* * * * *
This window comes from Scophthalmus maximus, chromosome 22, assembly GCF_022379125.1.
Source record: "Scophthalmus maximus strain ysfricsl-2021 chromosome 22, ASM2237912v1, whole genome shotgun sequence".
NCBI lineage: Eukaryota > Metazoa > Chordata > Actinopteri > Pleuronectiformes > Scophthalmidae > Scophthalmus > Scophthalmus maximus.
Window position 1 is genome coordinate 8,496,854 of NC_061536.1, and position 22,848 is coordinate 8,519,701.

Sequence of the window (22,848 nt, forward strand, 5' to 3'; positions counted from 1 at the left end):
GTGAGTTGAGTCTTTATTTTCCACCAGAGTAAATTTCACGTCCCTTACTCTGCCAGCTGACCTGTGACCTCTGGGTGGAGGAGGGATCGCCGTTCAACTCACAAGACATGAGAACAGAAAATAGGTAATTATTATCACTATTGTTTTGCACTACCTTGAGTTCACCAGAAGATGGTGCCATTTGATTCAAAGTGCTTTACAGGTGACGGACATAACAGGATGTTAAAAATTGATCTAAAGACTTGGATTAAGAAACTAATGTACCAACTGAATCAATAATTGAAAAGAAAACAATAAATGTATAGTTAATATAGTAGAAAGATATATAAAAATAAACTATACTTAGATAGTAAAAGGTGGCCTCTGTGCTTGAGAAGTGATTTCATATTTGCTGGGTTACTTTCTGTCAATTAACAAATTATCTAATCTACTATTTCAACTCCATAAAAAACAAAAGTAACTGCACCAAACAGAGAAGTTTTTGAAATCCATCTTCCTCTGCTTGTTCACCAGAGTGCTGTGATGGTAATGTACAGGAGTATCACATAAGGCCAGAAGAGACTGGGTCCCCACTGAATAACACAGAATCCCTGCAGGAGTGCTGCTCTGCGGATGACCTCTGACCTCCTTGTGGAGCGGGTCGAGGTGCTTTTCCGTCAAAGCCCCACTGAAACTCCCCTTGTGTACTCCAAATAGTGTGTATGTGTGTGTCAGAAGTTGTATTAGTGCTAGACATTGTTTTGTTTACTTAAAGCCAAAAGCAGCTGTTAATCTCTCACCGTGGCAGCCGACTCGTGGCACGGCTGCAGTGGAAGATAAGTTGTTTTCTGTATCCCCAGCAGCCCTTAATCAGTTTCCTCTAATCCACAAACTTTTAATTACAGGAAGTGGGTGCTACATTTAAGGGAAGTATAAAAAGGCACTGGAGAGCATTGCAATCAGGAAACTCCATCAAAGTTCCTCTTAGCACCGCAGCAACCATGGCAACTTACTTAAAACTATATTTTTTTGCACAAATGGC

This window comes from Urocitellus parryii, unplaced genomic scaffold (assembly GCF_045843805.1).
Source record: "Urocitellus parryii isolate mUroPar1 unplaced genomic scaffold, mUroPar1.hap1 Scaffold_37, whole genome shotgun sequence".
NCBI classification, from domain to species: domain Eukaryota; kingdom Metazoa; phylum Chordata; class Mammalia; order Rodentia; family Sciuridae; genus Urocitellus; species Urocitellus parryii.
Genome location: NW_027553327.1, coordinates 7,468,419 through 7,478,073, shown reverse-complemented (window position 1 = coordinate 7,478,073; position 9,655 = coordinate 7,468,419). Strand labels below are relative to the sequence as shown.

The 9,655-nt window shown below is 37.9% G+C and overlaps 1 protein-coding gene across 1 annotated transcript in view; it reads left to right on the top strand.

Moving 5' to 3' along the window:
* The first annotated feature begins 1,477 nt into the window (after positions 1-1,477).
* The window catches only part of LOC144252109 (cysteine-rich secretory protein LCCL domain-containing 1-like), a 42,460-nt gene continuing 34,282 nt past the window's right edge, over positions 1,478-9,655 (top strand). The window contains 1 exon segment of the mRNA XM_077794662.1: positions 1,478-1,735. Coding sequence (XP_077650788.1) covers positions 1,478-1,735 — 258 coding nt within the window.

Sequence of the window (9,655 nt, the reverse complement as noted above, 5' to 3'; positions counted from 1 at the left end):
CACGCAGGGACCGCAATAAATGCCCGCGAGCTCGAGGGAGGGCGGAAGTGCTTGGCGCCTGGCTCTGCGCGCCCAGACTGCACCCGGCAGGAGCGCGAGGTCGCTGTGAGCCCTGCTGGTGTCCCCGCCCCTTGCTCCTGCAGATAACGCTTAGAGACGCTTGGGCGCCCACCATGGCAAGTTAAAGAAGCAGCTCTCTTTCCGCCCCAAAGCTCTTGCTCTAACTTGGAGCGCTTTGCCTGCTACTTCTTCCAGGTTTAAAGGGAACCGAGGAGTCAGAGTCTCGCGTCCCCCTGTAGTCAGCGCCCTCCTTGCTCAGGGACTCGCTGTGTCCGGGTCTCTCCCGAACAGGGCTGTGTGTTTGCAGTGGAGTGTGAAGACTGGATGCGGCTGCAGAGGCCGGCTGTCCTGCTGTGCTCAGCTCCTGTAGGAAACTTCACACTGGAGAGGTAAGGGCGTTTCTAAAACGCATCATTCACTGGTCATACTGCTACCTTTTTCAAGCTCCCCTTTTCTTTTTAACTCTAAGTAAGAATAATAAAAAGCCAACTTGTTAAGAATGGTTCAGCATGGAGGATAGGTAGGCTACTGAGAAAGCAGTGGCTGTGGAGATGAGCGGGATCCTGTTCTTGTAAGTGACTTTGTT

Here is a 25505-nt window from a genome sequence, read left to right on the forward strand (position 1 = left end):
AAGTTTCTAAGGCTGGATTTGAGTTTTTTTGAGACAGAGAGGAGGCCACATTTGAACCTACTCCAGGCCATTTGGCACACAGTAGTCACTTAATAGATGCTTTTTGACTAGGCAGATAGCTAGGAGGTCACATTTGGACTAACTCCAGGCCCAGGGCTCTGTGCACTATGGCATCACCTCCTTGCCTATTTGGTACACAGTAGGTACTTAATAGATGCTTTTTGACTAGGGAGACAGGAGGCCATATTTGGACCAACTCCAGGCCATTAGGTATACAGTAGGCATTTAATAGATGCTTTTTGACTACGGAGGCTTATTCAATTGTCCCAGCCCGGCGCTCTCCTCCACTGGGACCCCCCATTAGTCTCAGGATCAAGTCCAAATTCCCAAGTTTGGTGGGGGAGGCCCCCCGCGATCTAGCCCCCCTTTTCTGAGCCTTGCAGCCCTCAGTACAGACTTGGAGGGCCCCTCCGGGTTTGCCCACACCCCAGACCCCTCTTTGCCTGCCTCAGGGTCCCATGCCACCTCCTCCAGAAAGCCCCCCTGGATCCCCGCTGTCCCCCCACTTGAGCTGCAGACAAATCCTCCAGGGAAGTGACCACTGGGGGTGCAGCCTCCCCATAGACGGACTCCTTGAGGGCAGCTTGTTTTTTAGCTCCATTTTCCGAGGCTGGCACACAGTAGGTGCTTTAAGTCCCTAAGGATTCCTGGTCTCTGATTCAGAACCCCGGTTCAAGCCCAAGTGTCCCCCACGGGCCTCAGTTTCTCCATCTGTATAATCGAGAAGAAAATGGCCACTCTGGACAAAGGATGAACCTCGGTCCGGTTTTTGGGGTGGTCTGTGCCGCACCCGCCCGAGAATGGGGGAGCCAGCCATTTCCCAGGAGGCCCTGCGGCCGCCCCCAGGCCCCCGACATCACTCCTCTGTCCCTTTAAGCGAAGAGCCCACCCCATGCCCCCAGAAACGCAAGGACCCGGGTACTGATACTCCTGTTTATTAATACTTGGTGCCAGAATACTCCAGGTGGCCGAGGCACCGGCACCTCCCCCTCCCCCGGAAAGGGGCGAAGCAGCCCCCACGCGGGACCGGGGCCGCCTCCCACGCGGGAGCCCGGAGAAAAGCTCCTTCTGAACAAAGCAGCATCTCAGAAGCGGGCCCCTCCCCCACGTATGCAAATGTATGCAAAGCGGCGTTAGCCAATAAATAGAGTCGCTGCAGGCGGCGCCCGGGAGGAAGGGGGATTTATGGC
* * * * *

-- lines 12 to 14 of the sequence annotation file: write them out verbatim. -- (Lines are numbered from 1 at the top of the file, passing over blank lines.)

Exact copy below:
Moving 5' to 3' along the window:
* The first annotated feature begins 1,477 nt into the window (after positions 1-1,477).
* The window catches only part of LOC144252109 (cysteine-rich secretory protein LCCL domain-containing 1-like), a 42,460-nt gene continuing 34,282 nt past the window's right edge, over positions 1,478-9,655 (top strand). The window contains 1 exon segment of the mRNA XM_077794662.1: positions 1,478-1,735. Coding sequence (XP_077650788.1) covers positions 1,478-1,735 — 258 coding nt within the window.